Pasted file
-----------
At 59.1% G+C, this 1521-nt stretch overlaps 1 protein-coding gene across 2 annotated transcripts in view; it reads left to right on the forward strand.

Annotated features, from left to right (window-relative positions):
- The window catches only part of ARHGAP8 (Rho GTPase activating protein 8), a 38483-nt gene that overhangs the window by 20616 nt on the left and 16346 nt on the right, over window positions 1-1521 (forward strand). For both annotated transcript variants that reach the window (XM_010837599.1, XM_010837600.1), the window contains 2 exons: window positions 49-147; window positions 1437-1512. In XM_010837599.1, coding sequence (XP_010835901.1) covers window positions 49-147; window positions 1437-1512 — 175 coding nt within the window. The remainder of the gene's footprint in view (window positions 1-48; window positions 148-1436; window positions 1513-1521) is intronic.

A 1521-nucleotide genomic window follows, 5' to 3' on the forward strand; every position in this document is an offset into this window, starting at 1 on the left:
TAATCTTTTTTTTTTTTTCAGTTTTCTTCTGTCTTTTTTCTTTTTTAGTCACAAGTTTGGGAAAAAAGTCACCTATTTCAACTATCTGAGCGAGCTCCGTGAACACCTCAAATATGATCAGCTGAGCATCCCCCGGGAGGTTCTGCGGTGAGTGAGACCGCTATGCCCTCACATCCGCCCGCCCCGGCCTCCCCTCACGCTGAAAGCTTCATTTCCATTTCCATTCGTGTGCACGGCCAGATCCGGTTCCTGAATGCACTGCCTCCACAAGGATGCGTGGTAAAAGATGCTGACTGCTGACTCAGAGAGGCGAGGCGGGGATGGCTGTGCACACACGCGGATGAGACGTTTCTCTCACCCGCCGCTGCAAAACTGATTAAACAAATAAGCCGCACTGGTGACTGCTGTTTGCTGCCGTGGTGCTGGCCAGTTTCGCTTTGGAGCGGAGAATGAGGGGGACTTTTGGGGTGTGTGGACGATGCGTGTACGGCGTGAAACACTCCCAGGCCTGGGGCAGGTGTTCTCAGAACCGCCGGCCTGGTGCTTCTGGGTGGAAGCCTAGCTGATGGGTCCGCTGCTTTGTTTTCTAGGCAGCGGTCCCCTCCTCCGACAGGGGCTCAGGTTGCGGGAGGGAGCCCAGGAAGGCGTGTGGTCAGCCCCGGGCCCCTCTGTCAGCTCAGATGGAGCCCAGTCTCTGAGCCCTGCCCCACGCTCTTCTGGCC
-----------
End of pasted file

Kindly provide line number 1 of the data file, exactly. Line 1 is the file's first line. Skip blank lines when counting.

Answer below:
At 59.1% G+C, this 1521-nt stretch overlaps 1 protein-coding gene across 2 annotated transcripts in view; it reads left to right on the forward strand.